In the author’s opinion, abortion done in the last trimester is infanticide unless there are immediate medical emergency dangers to the life of the mother. After delivery abortion is in my opinion murder.

A 29 week fetus (YouTube screengrab)

Abortion done in the mid trimester is highly questionable unless there are highly traumatic psychiatric issues or severe immediate medical danger to the life of the mother. Rape and incest as a reason for an abortion at any phase of pregnancy raise complex issues for the obstetrician, psychiatric consultant, and the patient seeking an abortion. Often, ongoing psychiatric care is important after the abortion in those instances.

Selected Relevant Vignettes

(1) As a psychiatrist at a community mental health center I worked with a woman with severe mental illness who was raped by a fellow psychiatric patient at the state mental hospital. She was competent to decide and chose not to have an abortion. Her social worker and I helped her deal successfully with the traumatic issues and she became a good mother and worked to support herself and her baby boy with support from us and her friends and family.

(2) As a medical student I interviewed and examined a sixteen-year-old girl who had been impregnated by her father. He had come home very drunk from a Saturday night party. He and his wife had argued, and he said he thought he was going to sleep in a guest room. But, “by mistake”, he crawled into bed with his daughter where intercourse occurred resulting in her pregnancy. I assisted at her abortion. To my knowledge the girl or her parents were not referred for psychiatric care or follow-up. I look back to that event and feel shame and regret for my passivity as a student reluctant and feeling powerless to speak out to my superiors at the time.

(3) I once worked with an affluent couple in couples therapy. Early in their marriage and in the husband’s successful business career, his wife became pregnant. He insisted they seek an abortion for her because he was consumed with his postgraduate business education at a top school. She refused and was at term when a stillborn baby boy arrived. The husband felt relieved and plunged further in his studies. His wife without his knowledge buried the little boy, named him, and every year remembered their stillborn son alone by herself. Many years later, with two adolescent children in their home, significant marital problems arose. The issue of their lost son emerged in the treatment. They struggled for a long time with complicated, grief, loss and sadness. For an array of various reasons, including pain over the lost son, they agreed to divorce.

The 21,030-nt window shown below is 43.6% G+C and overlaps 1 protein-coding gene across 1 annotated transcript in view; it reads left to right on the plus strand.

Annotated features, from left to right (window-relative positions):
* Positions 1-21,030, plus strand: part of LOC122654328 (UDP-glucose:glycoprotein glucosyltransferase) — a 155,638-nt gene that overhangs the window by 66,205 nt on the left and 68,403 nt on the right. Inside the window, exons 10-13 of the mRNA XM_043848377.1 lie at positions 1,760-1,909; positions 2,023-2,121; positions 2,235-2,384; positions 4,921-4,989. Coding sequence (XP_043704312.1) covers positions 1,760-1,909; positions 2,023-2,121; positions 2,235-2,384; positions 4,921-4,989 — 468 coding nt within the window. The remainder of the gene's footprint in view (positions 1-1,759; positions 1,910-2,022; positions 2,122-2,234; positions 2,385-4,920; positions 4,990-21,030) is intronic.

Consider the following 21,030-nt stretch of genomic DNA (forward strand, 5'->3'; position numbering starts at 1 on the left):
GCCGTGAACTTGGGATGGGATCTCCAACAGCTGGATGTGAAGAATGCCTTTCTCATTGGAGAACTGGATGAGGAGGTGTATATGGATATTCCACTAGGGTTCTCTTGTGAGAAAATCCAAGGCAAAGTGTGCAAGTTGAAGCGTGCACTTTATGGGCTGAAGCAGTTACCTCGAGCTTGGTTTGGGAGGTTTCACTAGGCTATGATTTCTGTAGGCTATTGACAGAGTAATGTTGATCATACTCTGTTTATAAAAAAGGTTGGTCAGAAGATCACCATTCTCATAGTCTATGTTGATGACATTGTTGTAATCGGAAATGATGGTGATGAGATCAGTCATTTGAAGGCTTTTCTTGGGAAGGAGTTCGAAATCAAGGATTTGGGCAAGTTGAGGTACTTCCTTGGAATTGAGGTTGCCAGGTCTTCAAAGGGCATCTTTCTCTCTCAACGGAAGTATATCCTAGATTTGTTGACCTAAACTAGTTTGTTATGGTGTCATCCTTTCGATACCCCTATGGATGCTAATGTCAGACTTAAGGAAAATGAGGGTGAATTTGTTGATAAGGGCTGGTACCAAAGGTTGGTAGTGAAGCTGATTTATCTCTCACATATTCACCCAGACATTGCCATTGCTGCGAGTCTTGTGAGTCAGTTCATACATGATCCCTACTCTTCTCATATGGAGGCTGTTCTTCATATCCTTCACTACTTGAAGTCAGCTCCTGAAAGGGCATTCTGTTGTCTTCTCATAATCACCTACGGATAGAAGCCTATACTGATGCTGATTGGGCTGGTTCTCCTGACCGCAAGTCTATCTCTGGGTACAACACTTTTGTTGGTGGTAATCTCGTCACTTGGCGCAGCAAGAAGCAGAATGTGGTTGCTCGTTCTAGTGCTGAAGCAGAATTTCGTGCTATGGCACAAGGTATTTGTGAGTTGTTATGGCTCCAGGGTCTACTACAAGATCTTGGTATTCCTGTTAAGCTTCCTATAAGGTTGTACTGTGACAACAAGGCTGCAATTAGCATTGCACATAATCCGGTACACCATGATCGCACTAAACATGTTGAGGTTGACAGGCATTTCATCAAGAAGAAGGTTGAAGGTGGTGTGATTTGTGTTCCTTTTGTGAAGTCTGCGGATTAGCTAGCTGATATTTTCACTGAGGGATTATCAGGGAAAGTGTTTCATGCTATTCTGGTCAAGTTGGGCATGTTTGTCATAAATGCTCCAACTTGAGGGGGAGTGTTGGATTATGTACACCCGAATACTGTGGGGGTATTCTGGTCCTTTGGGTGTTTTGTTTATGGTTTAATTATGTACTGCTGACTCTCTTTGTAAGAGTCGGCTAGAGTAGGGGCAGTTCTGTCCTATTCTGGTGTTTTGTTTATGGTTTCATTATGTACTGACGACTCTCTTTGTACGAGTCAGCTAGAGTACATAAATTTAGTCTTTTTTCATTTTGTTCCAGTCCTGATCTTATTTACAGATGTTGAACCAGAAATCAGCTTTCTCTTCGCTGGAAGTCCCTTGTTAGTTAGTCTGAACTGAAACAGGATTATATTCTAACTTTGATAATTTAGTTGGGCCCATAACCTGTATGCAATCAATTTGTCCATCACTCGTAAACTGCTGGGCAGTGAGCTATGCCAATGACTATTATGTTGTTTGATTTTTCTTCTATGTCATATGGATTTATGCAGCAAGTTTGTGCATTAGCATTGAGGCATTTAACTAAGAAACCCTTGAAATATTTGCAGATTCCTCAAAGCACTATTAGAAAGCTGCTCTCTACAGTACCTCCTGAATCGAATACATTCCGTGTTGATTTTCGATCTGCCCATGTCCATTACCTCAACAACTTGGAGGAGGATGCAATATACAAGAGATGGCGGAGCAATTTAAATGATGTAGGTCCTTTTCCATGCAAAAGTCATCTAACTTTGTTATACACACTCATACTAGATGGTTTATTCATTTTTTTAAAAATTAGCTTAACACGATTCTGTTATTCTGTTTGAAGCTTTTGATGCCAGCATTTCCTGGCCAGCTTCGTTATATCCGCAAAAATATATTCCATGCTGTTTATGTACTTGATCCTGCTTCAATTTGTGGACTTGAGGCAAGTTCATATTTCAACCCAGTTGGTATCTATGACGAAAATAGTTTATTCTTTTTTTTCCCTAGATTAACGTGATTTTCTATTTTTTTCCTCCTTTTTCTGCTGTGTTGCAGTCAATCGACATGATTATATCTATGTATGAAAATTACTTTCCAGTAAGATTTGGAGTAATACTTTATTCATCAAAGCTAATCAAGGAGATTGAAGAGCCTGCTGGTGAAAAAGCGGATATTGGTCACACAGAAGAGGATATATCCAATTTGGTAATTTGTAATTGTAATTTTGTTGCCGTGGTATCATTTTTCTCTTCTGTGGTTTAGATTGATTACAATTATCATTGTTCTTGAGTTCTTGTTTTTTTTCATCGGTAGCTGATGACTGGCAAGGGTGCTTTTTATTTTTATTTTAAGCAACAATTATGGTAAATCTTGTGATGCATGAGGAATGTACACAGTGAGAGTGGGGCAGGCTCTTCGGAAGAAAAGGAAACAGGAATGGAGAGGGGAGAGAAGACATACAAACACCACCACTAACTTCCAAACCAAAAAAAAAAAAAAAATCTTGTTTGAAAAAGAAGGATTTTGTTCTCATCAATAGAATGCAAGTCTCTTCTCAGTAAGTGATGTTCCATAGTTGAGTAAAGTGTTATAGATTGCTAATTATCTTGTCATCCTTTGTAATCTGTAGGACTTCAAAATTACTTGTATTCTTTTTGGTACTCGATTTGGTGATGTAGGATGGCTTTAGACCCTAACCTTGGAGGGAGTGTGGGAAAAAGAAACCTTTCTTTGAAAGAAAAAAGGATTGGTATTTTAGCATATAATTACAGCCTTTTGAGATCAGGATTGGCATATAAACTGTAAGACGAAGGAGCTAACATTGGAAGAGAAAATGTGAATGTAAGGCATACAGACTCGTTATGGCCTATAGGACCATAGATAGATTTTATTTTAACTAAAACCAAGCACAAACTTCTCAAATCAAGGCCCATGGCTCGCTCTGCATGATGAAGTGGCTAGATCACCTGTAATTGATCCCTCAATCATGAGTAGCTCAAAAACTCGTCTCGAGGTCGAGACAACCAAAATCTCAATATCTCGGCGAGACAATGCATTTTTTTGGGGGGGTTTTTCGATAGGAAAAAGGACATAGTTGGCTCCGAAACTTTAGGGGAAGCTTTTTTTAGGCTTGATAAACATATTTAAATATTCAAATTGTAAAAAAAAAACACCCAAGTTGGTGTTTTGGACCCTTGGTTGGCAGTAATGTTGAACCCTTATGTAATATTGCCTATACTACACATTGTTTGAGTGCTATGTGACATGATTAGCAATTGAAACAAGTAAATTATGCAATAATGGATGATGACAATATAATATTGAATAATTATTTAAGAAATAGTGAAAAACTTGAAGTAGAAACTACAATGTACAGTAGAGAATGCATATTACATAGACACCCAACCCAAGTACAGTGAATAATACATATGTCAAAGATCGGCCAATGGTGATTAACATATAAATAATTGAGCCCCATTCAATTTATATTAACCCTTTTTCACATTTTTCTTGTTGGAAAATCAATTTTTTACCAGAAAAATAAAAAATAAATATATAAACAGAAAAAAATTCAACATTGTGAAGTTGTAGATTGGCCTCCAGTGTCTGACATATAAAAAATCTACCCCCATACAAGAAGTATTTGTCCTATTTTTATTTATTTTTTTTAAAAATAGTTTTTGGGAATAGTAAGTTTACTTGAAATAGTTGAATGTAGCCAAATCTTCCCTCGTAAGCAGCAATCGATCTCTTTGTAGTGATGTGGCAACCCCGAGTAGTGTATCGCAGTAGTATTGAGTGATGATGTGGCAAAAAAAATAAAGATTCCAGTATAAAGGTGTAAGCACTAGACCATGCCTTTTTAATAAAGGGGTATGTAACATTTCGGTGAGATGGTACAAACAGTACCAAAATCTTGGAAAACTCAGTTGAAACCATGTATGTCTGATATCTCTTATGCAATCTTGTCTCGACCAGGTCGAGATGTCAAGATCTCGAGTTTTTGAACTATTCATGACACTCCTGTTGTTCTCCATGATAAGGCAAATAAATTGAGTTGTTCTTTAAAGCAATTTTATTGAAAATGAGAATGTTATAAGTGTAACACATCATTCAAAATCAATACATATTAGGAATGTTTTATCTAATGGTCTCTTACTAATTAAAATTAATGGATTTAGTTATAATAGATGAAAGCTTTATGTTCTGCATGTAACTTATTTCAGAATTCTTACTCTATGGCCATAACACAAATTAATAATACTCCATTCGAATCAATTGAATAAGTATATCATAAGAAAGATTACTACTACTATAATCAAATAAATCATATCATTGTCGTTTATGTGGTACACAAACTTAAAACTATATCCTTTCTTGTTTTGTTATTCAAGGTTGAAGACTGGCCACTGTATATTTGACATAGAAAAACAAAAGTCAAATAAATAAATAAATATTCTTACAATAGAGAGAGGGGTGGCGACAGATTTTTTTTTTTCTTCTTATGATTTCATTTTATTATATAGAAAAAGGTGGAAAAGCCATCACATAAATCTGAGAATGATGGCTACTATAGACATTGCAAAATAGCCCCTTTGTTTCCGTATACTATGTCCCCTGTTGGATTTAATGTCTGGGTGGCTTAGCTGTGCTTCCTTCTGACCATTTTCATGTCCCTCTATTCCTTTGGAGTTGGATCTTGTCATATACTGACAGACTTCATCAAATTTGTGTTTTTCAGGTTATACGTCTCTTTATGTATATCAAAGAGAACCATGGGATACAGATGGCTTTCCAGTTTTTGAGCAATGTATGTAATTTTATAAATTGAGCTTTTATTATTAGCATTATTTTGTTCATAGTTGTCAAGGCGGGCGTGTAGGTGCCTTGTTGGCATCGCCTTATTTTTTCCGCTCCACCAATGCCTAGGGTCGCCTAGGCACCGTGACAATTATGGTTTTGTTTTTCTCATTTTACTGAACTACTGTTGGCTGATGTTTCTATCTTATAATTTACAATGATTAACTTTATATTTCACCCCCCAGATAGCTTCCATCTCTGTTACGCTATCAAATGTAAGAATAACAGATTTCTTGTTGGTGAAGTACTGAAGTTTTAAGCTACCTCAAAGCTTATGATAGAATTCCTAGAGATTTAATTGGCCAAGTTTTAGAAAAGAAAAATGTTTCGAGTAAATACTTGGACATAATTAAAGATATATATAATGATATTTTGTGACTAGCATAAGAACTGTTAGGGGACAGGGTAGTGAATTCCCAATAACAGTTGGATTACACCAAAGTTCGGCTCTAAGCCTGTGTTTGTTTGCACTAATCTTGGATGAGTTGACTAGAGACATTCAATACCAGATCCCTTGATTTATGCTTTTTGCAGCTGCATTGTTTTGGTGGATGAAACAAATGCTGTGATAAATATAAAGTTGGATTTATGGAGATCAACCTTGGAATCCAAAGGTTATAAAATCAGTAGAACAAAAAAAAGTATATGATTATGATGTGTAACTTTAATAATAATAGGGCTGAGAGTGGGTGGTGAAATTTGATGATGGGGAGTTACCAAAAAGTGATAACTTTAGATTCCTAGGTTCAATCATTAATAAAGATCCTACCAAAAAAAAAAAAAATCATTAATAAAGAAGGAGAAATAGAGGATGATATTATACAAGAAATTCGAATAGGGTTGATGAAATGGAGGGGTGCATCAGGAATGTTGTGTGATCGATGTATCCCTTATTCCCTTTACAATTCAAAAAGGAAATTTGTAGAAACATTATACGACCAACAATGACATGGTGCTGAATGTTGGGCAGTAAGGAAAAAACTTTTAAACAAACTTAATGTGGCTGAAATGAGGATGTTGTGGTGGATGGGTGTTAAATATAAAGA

First trimester abortion in my opinion must always be approached seriously with counselling about all options including adoption. A competent abortion consultation must involve exploration of the woman’s feelings and thoughts about her decision. If there is an involved father/partner, he should best be included as well. In my clinical practice I found significant numbers of women and sometimes their life partners whose resolution of their feelings about the abortion decision had important on-going implications psychologically for themselves as individuals and their relationships.

A hopefully successful psychological processing of the abortion decision, pro or con, involves a candid, genuine exploration of the options, emotions, meanings, and circumstances, because the decision for abortion involves the ending of a life and the awesome responsibility involved. A casual, arrogant, violent, or militant attitude about the abortion decision seems ignorant, self-absorbed, and spiritually out of touch.

Some mental health professionals argue that babies born to a woman without partner support or ability for full commitment to motherhood result in a major population of unwanted children. Such children, they say, become a major problem to American society, the economy, social services, the courts, criminal justice system, and prison system. In my opinion, I think they are wrong and produce a simplistic, pejorative eugenic tone to the discussion about abortion. This view tends to infantilize, condescend, or take for granted a woman’s autonomy and prerogatives in her decision-making.

A decision to abort in my opinion is never a perfunctory, routine, or a sociologically described “healthcare decision.” An individual or couple’s abortion decision involves considerations that go far beyond a political or legal debate about Roe v Wade. It involves profound and poignant individual, relationship, moral, and spiritual decisions about the sanctity of life itself.